Two US senators on Wednesday urged the Federal Trade Commission to investigate Tesla, saying the company has misled consumers and endangered the public by marketing its driving automation systems as fully self-driving.
“Tesla and (CEO) Mr. (Elon) Musk’s repeated overestimation of their vehicle’s capabilities … puts Tesla drivers – and all the traveling public – at risk of serious injury or death,” said Senate Democrats Richard Blumenthal and Edward Markey in a statement. a letter to newly appointed FTC chairman Lina Khan.
“Tesla drivers listen to these claims and believe their vehicles are equipped to drive themselves — with potentially deadly consequences.”
The letter, which came after the National Highway Transportation Safety Administration opened an investigation into Tesla’s Autopilot Monday, increased pressure on Tesla.
Tesla did not immediately respond to a request for comment.
Autopilot is a standard feature for Tesla cars and allows the vehicles to keep a distance from vehicles in front. Tesla sells its advanced driver assistance features such as lane changing and automatic parking under the name Full Self-Driving (FSD) for $1,000 (approximately Rs. 74,260), although the system does not make its vehicles fully autonomous.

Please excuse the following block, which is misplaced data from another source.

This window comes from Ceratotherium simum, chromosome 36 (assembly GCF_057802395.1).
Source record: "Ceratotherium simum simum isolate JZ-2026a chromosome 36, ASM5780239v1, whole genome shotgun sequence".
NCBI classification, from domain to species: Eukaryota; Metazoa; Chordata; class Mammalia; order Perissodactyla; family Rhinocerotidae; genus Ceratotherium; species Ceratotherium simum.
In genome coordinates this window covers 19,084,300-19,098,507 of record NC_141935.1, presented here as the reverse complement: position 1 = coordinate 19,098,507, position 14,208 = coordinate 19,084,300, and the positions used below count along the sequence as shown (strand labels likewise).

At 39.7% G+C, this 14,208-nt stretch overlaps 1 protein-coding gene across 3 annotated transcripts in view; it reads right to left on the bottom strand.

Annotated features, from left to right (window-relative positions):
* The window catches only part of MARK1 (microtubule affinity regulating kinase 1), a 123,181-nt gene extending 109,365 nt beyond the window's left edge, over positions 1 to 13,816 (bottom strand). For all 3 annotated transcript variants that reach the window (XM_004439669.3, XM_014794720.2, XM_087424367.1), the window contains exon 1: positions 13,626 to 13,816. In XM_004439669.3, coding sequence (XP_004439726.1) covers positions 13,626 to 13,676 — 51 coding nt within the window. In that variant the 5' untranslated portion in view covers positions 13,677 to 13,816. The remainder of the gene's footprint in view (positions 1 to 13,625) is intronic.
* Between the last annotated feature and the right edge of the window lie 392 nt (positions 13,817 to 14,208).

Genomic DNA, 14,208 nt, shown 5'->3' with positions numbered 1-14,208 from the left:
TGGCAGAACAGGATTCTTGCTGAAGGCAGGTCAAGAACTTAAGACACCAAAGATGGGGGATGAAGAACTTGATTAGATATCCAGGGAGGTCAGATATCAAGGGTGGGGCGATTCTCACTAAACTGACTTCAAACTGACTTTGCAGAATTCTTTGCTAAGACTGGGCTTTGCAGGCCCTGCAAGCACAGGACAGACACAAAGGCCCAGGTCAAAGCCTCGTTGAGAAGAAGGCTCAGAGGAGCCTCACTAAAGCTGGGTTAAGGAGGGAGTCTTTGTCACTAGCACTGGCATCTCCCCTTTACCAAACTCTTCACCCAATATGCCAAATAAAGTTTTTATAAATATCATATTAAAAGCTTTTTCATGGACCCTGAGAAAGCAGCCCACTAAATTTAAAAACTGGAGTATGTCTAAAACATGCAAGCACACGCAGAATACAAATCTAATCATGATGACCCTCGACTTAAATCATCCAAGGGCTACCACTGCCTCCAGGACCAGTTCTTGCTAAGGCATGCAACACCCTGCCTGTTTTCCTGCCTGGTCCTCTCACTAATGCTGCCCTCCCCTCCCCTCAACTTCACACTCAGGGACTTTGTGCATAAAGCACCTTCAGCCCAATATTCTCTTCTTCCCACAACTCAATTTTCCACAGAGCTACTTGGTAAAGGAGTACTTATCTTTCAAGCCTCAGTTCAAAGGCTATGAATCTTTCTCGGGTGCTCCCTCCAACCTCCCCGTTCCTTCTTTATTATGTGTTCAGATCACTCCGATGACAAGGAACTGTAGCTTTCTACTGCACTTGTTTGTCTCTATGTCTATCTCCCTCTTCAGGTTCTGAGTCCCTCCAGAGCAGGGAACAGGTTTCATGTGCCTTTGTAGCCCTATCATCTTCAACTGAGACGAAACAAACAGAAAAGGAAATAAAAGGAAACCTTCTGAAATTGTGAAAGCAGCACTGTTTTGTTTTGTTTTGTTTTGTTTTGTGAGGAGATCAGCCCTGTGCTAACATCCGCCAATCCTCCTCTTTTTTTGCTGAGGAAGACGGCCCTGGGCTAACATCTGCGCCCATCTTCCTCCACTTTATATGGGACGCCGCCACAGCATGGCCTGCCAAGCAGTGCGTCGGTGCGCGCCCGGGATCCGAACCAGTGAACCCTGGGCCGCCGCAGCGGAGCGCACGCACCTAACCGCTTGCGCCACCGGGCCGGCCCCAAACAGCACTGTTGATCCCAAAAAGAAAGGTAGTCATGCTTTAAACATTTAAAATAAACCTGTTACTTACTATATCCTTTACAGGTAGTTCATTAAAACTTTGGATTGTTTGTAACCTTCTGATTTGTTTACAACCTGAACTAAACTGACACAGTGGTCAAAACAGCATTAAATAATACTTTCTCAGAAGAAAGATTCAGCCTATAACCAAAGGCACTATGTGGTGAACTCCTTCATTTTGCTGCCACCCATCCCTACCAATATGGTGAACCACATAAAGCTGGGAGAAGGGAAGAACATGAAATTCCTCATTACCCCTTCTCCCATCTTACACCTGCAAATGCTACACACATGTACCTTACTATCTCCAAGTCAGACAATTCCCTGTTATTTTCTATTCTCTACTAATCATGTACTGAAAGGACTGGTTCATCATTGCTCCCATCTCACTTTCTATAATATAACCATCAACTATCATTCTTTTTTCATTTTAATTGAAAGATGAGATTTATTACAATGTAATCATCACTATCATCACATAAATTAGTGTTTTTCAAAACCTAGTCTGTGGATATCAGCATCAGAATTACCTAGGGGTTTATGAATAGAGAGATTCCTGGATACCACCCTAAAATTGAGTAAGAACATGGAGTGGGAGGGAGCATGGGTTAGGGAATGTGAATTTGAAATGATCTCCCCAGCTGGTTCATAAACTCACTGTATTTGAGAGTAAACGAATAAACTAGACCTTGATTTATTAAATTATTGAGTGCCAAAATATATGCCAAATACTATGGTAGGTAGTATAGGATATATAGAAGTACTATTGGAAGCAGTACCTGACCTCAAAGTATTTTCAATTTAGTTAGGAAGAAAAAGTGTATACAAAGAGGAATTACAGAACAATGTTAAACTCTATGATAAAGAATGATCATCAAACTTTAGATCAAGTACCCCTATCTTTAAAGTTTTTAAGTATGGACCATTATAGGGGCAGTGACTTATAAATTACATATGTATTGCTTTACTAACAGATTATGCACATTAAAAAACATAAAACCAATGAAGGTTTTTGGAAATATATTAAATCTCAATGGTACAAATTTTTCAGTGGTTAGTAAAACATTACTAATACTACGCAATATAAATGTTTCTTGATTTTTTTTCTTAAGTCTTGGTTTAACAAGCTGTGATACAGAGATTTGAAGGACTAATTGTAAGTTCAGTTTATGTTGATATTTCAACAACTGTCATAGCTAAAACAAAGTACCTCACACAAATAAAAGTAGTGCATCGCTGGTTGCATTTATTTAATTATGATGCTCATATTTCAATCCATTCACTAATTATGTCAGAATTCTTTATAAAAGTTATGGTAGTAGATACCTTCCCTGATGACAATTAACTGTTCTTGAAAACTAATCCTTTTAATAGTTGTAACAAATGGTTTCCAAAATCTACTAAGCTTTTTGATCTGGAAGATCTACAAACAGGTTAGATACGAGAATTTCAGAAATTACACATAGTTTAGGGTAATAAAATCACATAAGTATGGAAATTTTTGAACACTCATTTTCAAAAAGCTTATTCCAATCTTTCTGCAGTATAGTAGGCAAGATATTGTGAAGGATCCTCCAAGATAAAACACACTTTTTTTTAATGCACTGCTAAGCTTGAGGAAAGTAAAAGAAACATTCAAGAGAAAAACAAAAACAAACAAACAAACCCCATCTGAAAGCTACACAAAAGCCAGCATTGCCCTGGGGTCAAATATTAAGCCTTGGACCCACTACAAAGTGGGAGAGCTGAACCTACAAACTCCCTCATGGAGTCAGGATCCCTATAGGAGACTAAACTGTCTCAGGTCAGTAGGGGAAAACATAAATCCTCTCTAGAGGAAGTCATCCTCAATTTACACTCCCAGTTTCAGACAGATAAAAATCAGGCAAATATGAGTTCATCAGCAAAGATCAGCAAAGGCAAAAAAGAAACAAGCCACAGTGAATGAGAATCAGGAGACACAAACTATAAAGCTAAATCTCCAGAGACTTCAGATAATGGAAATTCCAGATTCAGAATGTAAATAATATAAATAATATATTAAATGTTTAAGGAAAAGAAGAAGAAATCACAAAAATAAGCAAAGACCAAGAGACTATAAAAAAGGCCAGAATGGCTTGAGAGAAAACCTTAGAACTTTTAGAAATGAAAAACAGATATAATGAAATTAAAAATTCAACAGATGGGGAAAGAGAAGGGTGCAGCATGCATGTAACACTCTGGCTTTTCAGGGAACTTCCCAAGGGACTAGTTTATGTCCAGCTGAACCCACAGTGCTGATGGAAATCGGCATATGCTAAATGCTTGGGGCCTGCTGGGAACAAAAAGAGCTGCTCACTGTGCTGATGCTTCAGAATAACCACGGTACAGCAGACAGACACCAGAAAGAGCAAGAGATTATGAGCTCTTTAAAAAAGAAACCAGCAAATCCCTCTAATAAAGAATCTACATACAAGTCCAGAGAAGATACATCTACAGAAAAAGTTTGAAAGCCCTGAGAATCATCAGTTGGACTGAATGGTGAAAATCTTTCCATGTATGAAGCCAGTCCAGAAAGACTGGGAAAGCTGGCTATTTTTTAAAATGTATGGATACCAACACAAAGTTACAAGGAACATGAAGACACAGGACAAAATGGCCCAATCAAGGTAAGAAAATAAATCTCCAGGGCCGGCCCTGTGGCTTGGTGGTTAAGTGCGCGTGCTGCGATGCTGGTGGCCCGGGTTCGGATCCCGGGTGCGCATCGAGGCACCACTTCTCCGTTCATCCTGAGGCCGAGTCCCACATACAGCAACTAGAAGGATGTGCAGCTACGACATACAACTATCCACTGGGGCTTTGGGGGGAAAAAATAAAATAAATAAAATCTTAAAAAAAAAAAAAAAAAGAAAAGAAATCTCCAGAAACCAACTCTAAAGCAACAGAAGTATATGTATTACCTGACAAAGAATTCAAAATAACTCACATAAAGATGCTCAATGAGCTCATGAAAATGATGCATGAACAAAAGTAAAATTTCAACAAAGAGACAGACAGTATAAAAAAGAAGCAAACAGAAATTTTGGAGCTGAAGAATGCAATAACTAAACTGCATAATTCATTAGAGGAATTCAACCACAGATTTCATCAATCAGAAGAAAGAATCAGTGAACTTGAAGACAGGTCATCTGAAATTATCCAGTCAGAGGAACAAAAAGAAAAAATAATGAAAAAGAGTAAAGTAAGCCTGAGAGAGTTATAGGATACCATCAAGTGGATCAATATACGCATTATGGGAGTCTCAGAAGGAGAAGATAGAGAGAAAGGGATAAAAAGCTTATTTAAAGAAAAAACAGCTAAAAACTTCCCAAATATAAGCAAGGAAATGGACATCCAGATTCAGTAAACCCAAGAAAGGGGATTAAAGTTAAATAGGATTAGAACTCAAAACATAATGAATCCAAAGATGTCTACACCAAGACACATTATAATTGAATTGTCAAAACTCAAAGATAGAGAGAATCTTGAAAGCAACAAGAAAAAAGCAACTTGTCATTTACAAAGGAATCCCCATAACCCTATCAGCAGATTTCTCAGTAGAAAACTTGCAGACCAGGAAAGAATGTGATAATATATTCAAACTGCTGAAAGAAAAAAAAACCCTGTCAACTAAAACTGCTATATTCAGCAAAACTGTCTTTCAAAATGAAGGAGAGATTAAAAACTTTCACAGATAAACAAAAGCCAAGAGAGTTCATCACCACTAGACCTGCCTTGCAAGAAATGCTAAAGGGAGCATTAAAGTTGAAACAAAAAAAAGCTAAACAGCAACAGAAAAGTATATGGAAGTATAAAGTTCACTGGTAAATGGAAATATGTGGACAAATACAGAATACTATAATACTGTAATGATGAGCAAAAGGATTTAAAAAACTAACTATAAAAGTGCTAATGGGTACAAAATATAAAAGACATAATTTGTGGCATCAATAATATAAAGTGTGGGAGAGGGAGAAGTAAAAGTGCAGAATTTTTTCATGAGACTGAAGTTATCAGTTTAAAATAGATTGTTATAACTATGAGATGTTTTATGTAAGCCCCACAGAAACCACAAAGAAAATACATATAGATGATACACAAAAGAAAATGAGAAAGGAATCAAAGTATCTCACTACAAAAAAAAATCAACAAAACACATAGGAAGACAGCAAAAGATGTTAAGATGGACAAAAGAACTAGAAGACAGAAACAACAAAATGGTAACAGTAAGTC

Musk, who has nearly 60 million Twitter followers, uses the term FSD often, usually referring to Tesla’s suite of features, but many consumers think of it as fully autonomous driving. Musk has touted how secure the technology is and promised that his vehicles would soon be self-driving, only to miss his own deadlines.
NHTSA said in June it has opened 30 investigations into Tesla accidents since 2016 where the agency suspects advanced driver assistance systems were in use.
The NHTSA said in a 2018 letter to Tesla that the company had made “misleading statements” about the safety of its Model 3 and confused consumers. The agency referred the matter to the FTC to investigate whether Tesla’s statements constituted “unfair or deceptive acts or practices.”
© Thomson Reuters 2021